Wednesday, 4 August 2010

When is a dry wetland good?

A return to the Ouse Valley this week, firstly looking at the now dry Berry Fen. Temporary wetlands of this nature generally become less productive for
birds over a number of years if they are kept wet, principally because food
resources decline. How often have you moaned about `scrapes' not attracting
birds any more? The aim is to have 2 or 3 highly productive flood years at Berry
Fen in every 5 years or so. These wet years will be good for breeding waders and
waterfowl, as well as passage waders, and hopefully the odd scarcity or two.
In the dry years, the site will be allowed to vegetate and be grazed. This will
replenish the seed resource, and the nutrients released on re-flooding the
vegetation will support abundant invertebrates. So Berry Fen will continue to
attract good birds - but not every year.

And then a look at progress on Ouse Fen. At around 500 hectares when completed, the Hanson-RSPB wetland project at Ouse Fen is set to become the UK's largest reedbed after gravel is extracted. However much of this needs to be imagined at the moment as only the early phases are in place. The photograph above shows the latest phase being landformed. The vehicle on the right is at the bottom of a channel through the future reedbed, the bulldozer is levelling out the base of the reedbed that will eventually be 70 cm under water.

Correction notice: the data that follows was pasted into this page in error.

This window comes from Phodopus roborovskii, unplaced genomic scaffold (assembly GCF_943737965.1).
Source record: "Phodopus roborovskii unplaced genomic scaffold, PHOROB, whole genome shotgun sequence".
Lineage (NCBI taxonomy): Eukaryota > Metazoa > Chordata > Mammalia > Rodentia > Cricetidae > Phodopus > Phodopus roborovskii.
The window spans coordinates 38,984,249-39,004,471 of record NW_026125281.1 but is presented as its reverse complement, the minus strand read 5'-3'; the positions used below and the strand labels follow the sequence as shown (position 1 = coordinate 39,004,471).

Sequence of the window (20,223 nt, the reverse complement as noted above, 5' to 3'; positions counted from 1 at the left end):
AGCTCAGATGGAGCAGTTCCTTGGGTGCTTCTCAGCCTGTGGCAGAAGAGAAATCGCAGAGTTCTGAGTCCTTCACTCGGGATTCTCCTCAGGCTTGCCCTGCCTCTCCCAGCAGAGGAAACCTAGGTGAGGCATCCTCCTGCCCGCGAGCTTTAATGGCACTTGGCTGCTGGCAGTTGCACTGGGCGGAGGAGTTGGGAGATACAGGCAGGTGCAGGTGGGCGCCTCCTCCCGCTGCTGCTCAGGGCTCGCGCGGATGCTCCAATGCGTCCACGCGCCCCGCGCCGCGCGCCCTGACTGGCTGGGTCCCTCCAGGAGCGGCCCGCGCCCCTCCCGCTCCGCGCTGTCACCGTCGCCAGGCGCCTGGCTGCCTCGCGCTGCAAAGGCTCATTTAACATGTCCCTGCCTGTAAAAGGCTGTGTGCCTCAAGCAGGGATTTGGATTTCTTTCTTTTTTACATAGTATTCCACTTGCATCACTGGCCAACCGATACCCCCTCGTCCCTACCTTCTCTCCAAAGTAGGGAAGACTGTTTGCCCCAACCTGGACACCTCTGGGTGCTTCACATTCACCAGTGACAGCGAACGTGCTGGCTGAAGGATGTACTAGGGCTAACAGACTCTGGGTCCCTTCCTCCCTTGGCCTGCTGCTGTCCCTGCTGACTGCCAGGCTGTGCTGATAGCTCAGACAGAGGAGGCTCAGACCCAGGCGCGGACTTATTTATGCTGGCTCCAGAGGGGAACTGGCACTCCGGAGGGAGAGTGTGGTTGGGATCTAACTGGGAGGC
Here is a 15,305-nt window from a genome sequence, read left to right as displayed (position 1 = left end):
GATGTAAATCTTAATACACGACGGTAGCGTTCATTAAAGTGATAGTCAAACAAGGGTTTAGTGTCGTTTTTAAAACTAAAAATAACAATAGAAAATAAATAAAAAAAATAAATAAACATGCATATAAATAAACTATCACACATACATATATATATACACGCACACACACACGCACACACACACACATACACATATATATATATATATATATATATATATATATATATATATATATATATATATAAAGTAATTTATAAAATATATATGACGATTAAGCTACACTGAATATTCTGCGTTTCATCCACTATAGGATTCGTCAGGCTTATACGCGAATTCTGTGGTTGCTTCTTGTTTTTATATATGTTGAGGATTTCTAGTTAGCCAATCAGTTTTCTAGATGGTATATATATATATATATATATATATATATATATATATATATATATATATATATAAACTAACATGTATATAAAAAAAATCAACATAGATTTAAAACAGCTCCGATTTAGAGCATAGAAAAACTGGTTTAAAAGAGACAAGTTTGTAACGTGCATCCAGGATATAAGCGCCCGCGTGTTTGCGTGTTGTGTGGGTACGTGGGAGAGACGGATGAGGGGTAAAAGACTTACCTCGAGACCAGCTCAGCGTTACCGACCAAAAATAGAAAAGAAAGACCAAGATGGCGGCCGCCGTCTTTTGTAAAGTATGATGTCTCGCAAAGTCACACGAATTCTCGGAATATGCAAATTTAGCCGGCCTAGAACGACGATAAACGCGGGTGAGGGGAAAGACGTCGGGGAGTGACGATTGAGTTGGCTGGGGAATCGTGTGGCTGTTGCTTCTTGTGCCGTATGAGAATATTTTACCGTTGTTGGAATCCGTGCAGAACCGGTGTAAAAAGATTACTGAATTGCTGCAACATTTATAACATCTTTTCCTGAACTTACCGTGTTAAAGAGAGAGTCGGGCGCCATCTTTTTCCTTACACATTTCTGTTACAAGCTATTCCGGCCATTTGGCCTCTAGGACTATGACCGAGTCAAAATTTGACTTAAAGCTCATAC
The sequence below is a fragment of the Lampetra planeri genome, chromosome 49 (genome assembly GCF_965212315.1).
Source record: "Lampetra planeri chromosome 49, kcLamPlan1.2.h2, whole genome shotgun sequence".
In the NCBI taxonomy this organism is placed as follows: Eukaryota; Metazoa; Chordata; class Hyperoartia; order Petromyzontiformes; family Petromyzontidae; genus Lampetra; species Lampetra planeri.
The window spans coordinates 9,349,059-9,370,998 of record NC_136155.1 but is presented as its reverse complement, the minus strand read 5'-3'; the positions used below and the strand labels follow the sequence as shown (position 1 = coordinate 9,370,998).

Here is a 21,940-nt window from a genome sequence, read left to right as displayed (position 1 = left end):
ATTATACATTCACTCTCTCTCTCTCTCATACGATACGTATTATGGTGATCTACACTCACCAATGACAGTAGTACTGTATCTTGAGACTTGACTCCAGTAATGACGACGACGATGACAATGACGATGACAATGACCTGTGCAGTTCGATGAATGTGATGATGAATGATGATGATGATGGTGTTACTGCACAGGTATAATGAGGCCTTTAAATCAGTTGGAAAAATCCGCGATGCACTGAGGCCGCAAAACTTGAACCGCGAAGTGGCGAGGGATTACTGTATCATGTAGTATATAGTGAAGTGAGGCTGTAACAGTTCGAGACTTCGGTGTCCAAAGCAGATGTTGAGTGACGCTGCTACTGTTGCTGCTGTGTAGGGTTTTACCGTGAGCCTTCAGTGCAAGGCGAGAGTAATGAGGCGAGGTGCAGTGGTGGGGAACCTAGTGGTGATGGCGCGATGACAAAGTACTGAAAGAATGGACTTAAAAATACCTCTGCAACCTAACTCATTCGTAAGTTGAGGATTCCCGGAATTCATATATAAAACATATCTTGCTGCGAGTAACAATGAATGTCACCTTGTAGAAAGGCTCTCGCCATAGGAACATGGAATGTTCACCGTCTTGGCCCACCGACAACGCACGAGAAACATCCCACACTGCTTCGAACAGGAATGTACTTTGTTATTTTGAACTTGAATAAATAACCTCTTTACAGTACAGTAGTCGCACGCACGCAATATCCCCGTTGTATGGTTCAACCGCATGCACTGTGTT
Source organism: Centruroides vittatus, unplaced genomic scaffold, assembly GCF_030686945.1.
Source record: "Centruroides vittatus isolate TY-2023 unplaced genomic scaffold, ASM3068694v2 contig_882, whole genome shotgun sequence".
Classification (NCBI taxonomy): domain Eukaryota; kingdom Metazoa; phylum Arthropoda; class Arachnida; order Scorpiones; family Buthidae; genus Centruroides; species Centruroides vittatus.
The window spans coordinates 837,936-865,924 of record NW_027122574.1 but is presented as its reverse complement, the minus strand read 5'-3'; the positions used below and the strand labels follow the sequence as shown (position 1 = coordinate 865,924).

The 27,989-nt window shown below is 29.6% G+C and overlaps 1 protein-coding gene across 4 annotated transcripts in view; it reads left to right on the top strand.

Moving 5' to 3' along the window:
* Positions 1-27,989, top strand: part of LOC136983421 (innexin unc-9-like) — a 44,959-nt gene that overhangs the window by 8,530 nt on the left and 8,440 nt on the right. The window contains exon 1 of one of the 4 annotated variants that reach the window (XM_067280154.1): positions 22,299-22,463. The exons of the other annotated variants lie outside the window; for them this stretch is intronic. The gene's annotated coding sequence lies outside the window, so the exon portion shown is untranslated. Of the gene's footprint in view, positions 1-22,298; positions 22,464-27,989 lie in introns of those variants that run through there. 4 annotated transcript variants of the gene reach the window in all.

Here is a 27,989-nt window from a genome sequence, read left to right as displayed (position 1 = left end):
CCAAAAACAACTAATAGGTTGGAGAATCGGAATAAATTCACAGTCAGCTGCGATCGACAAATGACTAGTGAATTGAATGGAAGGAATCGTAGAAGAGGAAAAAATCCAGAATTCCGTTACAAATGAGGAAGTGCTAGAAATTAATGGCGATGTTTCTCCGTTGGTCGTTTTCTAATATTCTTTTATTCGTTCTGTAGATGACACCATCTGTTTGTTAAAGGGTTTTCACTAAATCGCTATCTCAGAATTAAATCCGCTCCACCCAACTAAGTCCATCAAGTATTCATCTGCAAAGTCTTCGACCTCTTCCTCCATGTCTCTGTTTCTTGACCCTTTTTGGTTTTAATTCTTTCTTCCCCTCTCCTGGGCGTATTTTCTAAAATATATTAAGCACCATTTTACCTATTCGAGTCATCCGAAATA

Birds were thin on the ground today; 14 Little Egrets, a Garganey, a Ruff, 2 Hobby, 4 Turtle Doves and a handful of Teal were the highlights.


Paul Tout said...

I realise it's a bit violent and against the orthodoxy but I've often wondered if ploughing parts of these scrapes (from a light harrowing to get a few annual weeds going through to a deep ploughing + harrowing to get some nutrients back into circulation) wouldn't be more effective than the supposed remineralization that takes place when the marshes are left to dry out in summer. The Grumpy Ecologist is old enough to remember the productivity of the back-filled pit sites in the Lee Valley (seed wise) and I can assure you that Italian scrapes (both grazed and ungrazed) that dry out pretty well completely on an near-annual remain close-to-crap compared with the initial boom year or two.

Grumpy Ecologist said...

Completely agree with you Touty, more disturbance would be good. However, many sites become scared of the views of visitors (including birders). Despite your comments on Italian scrapes, I think many European countries manage these temporary wetlands better than we do.